U.S. Pat. No. 3,784,645 to Grey and U.S. Pat. No. 3,911,692 to Grey et al disclose prism elements located within the exposure chamber of a camera and forming part of the optical path between the objective lens and the film plane. More specifically, these patents teach that prism elements are disposed in a stereoscopic camera to laterally displace two light beams each originating at separate objective lenses so that they are recomposed in a side by side relationship on two halves of a single film frame. This displacement function is roughly analogous to that of roof prism pairs in binoculars. These patents also deal with numerous optical design problems generated by the prism elements, including such prism characteristics as distortion, astigmatism, chromatic aberration, spherical aberration, light absorption, the weight of the prism elements, and the elimination and/or control of stray light. Another design consideration is that the use of prisms in cameras increases the back focal distance for a given focal length. The ability of the prism to fold the optical path, particularly with a high index prism, however, can more than offset this increase. It should also be noted, however, that this "foldability" does not necessarily result in compactness.
In particular, these disclosures teach the desirability of spacing the exit face of the prism at a practical distance from the film plane in order to avoid abrasion and to avoid having dust or other irregularities present on the face of the prism cast a shadow on the film. The large spacing also has the advantage of allowing the use of prisms having a smaller size, which in turn reduces the absorption of the light within the prism and reduces the weight which the prism elements add to the overall optical system.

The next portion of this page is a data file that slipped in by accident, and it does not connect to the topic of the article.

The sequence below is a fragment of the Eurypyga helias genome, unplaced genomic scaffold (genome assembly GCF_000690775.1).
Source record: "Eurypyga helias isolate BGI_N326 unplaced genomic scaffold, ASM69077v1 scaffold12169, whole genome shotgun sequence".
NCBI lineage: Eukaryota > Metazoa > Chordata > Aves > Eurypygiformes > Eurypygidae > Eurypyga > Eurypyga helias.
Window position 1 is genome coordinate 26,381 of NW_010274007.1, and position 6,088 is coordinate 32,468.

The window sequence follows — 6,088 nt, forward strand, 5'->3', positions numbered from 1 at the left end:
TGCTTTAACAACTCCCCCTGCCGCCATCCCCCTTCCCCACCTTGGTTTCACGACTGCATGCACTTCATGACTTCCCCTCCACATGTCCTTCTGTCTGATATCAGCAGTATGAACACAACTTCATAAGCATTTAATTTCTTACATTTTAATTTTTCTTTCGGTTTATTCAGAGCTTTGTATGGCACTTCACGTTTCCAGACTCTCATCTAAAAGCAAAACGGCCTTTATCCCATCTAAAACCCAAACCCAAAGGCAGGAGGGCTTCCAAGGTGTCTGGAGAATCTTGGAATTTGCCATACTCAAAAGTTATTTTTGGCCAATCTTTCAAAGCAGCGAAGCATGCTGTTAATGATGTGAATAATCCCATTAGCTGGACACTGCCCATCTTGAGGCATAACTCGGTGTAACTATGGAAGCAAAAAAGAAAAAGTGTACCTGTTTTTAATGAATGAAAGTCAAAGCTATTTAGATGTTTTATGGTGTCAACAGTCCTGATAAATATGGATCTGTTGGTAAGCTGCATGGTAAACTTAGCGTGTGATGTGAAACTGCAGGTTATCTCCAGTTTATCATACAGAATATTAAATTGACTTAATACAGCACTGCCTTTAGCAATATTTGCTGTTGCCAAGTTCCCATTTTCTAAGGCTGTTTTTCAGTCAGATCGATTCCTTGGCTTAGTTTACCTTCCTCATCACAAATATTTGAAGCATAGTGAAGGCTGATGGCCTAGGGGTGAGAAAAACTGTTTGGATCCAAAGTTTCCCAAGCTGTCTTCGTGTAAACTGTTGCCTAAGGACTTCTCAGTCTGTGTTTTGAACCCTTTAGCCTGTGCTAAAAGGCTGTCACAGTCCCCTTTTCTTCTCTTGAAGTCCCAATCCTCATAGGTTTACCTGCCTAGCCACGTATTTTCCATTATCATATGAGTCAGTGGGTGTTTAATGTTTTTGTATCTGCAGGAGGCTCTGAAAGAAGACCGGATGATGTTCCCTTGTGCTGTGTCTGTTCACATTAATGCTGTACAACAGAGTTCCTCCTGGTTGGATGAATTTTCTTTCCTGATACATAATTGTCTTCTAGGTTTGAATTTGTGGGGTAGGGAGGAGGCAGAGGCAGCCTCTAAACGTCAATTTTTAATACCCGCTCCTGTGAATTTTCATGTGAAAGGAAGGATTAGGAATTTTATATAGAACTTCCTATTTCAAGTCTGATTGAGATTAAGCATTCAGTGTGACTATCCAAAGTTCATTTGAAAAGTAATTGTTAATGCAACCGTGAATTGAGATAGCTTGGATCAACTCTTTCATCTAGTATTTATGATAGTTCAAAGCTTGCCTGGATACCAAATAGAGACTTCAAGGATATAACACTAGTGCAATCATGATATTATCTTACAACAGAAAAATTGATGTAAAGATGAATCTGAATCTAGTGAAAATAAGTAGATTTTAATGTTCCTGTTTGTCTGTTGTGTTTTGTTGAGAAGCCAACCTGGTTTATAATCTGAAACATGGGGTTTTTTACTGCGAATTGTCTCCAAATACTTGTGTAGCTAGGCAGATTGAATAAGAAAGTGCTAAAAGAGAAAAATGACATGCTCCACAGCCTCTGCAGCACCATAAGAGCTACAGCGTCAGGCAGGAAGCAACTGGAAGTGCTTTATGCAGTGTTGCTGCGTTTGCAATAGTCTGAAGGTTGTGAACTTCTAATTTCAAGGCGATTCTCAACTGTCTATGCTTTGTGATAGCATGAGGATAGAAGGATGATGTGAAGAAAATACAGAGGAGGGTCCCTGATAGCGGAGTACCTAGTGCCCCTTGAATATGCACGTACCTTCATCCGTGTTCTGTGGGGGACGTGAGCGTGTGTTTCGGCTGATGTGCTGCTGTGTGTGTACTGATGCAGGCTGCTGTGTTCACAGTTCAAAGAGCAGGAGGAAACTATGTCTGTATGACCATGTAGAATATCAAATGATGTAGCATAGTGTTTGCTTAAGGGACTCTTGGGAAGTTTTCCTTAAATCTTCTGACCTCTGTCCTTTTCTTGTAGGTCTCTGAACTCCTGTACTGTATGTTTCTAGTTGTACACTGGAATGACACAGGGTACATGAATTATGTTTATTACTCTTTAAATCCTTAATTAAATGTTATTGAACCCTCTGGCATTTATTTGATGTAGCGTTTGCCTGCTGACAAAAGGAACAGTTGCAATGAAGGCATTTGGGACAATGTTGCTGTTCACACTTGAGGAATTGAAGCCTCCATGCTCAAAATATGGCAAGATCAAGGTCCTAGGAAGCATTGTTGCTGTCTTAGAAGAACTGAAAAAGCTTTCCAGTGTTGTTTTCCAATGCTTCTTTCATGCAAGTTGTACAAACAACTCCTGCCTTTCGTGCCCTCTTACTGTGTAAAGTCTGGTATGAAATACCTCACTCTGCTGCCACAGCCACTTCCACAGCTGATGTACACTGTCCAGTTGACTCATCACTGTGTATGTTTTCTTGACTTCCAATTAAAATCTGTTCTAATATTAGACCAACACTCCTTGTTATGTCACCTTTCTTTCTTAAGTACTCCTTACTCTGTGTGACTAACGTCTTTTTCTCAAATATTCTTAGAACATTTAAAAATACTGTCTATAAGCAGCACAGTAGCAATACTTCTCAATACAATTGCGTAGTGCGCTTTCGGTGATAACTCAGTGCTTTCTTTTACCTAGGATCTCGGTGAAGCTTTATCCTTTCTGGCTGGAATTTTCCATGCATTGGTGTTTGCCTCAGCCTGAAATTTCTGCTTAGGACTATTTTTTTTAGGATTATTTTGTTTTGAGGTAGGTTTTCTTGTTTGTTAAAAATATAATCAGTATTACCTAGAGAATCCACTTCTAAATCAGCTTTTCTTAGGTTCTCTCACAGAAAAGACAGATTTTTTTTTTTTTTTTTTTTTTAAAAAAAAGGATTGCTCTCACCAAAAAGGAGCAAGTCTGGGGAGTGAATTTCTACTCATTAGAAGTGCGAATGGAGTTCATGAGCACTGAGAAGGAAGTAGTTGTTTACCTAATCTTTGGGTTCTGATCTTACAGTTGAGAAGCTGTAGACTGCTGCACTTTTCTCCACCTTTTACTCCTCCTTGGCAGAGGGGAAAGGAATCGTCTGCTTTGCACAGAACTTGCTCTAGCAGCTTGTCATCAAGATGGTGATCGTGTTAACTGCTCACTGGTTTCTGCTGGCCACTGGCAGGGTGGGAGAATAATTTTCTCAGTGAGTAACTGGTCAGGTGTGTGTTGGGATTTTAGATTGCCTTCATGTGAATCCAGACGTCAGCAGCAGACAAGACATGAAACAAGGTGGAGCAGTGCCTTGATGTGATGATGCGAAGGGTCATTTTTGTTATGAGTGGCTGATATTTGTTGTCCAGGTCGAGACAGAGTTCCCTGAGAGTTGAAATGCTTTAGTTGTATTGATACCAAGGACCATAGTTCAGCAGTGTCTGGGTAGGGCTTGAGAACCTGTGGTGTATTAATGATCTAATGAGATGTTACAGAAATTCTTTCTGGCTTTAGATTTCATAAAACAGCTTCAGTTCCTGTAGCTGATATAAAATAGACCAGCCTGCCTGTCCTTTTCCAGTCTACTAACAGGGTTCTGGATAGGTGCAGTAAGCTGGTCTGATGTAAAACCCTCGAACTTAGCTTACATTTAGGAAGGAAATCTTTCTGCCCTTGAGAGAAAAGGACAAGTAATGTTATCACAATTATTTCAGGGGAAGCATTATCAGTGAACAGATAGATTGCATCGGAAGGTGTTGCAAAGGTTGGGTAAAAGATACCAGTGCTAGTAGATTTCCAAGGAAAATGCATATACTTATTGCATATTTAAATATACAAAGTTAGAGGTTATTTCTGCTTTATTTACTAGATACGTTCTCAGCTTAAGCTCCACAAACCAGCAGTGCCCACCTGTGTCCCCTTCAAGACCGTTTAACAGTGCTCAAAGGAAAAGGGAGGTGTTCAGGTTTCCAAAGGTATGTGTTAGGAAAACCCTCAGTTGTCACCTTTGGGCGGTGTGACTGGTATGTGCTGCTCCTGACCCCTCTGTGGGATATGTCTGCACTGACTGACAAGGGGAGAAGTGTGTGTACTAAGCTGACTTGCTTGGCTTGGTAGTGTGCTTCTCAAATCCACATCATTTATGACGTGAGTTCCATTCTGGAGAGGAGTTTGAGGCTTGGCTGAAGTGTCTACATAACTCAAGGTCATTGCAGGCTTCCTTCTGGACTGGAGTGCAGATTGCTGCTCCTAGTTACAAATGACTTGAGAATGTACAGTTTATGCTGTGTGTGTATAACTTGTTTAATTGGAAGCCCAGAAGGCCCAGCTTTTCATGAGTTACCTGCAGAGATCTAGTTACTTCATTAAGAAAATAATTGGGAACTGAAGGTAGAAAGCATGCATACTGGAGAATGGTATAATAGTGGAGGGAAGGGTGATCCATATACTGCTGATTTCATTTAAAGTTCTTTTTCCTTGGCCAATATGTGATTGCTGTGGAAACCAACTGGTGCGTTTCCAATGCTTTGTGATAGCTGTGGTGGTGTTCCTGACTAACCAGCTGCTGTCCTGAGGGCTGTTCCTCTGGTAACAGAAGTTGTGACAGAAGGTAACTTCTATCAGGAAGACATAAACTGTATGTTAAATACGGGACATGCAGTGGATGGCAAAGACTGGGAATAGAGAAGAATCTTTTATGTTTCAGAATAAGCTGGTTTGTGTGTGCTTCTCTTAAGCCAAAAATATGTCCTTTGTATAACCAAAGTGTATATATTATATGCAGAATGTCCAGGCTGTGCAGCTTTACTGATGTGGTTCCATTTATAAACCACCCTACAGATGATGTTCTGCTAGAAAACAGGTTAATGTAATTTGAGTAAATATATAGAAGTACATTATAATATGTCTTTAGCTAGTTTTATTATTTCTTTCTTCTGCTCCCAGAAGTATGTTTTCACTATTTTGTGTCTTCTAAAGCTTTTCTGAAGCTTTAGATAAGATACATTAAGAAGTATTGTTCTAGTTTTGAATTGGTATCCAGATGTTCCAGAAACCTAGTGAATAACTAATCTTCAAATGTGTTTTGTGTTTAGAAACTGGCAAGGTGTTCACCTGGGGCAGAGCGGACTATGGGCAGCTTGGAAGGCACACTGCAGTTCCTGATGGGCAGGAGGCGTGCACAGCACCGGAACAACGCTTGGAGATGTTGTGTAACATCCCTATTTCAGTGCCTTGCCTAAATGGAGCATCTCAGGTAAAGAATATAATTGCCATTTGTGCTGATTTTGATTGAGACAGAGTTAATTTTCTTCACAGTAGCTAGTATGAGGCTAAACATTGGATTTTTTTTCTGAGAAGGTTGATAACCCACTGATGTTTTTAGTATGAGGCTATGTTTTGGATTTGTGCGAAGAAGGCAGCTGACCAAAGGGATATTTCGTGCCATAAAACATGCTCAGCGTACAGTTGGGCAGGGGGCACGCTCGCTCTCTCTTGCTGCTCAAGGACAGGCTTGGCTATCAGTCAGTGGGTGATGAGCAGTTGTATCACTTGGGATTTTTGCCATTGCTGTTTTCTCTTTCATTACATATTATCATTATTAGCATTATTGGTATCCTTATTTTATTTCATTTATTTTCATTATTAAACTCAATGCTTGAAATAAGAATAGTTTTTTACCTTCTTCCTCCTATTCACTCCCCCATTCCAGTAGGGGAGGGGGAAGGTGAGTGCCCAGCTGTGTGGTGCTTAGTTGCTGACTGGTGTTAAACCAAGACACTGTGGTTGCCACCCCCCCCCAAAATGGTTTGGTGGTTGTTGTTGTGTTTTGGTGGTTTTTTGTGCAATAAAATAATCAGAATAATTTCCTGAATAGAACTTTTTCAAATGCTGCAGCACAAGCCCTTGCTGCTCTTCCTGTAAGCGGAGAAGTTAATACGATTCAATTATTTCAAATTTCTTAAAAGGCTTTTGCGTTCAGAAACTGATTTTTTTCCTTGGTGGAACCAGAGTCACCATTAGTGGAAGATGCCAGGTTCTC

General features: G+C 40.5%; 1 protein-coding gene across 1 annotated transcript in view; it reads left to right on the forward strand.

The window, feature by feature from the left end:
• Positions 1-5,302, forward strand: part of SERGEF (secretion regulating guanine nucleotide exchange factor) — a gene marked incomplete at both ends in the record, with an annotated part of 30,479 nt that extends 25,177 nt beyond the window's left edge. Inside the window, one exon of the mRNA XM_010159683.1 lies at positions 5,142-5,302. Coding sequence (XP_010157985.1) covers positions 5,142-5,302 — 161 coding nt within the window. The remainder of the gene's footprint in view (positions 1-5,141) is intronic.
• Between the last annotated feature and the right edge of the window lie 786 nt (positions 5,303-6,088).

It is also clear from these disclosures that a material such as glass with a relatively high index of refraction, typically 1.6 or 1.7, is preferable compared to a plastic material--typically with an index of refraction only near 1.5--both in terms of optical efficiency and of "foldability."
With this state of the art, it is a principal object of this invention to provide a camera suitable for use with self-developing film and which is both rigid and compact.
Another object of the invention is to provide a compact, rigid instant camera having a highly folded optical path between the objective lens and the film plane and having an improved level of image brightness and uniform light distribution.
A further object of the invention is to provide a compact, rigid camera that utilizes a prism element of plastic material to attain a comparatively low weight and low cost manufacture.
Another object of the invention is to provide a compact instant camera which accommodates an objective lens having a sufficiently long focal length to take quality portrait photographs.
A further object of the invention is to provide a compact instant camera that allows flexibility in the alignment of the optical axis of the objective lens with respect to the film plane, and in the location and design of other components.
A compact, rigid camera embodying the invention has a beam-folding prism disposed in its exposure chamber to define at least part of the optical path between the objective lens and the film plane. An exit face of the prism that is both reflective and transmissive is coextensive with and selectively spaced from the film plane. Light rays from within the angular field of the objective lens enter the prism at an entrance face that is oriented with respect to the exit face so that the entering useful light is totally internally reflected at the exit face. At least two other prism faces are reflective and oriented to return the internally reflected light to the exit face substantially along its perpendicular. Preferably at least one additional optical element, such as a multiply-reflecting prism, is in optical alignment between the objective lens and the folding prism to provide an optimum orientation and location of the lens and of the rays incident on the entrance face of the folding prism.